Billie Holiday had one foot in the grave in early 1959 when her doctor told her she had to give up alcohol or die.
Suffering from cirrhosis of the liver, the 44-year-old jazz singer was a shadow of her former self. Her voice was ravaged and bare. Loneliness, bitterness and exhaustion only made the bottle more tempting, and inevitable.
It's around this time of her life that Lanie Roberts' intimate play "Lady Day at Emerson's Bar and Grill" takes place. Performing to a small audience in a tiny nightclub, Holiday sings a dozen or so of her most familiar tunes while slipping into a drunken reverie.
She reveals some of the more tragic aspects of her biography: being raped at age 10, working as a prostitute alongside her mother, and her frequent encounters with racism while touring in the South.
If anyone has the chops to portray Holiday in Hattiloo Theatre's new staging of "Lady Day at Emerson's Bar and Grill," it's the local jazz and blues singer Joyce Cobb.
Cobb, herself, is a beloved figure on the Memphis music scene, and has played Lady Day once before in a 2004 Theatre Memphis production of the play. Her performance this time around is far more frustrating than illuminating, however.
Jazz standards come second nature to Cobb. She gives clean, straightforward renditions of tunes such as "God Bless the Child" and "What a Little Moonlight Can Do," evoking Holiday's style of note-bending without trying to impersonate her voice. As Holiday keeps delving into darker territory, her back-up musicians -- the excellent Gerald Stephens on piano and Philip Andrew Joyner III on upright bass -- try to keep the music light-hearted. But the lyrics to "Strange Fruit" and "Foolin' Myself" pull her deeper into despair.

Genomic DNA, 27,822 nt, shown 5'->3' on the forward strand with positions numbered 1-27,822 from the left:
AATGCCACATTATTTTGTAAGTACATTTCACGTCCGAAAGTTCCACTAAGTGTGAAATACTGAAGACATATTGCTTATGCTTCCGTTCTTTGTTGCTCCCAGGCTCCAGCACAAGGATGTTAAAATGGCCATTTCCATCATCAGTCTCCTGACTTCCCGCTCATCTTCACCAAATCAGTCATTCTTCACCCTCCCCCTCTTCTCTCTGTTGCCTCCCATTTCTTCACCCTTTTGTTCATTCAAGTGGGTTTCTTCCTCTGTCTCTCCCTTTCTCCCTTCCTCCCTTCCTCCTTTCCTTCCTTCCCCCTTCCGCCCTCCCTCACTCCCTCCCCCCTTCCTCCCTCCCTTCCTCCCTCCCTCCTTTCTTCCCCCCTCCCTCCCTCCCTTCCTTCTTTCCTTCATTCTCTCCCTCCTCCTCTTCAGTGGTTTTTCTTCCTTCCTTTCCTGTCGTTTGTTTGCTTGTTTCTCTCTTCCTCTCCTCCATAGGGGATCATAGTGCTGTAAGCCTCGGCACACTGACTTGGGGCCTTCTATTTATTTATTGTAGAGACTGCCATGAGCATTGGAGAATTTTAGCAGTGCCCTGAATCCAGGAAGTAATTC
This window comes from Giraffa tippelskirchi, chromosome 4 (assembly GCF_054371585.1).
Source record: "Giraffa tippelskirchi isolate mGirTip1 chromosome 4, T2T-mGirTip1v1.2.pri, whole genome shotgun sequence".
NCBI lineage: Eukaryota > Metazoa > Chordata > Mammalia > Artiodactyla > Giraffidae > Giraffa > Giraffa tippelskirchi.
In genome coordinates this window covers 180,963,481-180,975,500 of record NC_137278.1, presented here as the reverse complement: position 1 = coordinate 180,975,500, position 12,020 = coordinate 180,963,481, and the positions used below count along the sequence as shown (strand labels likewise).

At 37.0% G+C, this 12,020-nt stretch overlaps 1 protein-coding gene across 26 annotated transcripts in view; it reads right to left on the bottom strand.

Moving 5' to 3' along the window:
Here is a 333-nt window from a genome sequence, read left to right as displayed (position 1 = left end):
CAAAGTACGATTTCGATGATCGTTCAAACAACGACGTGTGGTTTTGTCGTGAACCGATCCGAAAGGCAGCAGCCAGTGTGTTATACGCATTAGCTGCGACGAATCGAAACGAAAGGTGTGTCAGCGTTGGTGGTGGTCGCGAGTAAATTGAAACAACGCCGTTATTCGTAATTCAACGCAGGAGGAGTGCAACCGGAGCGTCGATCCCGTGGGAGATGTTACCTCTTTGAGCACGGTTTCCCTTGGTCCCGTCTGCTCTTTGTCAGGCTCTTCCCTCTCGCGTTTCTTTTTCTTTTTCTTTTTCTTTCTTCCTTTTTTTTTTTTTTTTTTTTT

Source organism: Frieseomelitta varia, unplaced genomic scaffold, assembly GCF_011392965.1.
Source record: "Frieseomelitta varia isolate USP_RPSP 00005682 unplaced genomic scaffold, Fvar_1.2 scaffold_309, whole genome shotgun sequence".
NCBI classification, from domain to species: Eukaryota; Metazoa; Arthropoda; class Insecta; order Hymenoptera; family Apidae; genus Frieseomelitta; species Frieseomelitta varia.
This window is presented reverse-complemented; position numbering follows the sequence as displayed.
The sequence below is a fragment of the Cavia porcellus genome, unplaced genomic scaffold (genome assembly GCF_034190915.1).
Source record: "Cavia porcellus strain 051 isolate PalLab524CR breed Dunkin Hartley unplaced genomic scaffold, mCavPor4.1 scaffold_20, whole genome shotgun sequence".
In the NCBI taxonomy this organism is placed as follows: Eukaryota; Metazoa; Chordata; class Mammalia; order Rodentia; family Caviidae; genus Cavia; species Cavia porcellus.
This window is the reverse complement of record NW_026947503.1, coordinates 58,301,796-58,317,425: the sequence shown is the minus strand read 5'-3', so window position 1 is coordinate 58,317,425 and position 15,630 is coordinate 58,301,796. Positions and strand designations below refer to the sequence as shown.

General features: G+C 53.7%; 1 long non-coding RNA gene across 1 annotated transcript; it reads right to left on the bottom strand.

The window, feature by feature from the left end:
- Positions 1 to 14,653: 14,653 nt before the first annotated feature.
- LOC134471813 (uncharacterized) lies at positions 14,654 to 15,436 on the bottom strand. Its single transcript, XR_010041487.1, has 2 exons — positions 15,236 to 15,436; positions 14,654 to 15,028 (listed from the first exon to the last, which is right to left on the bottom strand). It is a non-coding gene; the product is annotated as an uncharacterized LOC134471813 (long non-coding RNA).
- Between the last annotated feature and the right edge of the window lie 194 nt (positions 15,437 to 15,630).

Cobb and director Emma Crystal miss the mark dramatically, however. As Cobb teeters and sways around Ekundayo Bandele's nicely atmospheric set, she mumbles and bumbles through the hour-and-a-half show. Last Saturday's performance was difficult to endure, not because Holiday's tragic last stand is so heart-wrenching, but because Cobb struggled so often to remember her lines.
In this confessional script, the words should flow easily; the songs should be agonizing, as if pestering Holiday to tell her story for what could be the last time. But this production gets it backward. Notwithstanding the lack of polish, Cobb all too easily and confidently dispenses with the music and wrestles with the storytelling.
Cobb isn't without the pathos and intuition one expects from a lifelong performer of jazz classics, and ultimately her effort, while falling short of poignant, amounts to a love letter from one singer to another.
"Lady Day at Emerson's Bar and Grill"
Performances are at 7:30 p.m. Thursdays-Saturdays and 3 p.m. Sundays through Jan. 22 at Hattiloo Theatre, 656 Marshall. Tickets are $15-$25. Call (901) 525-0009.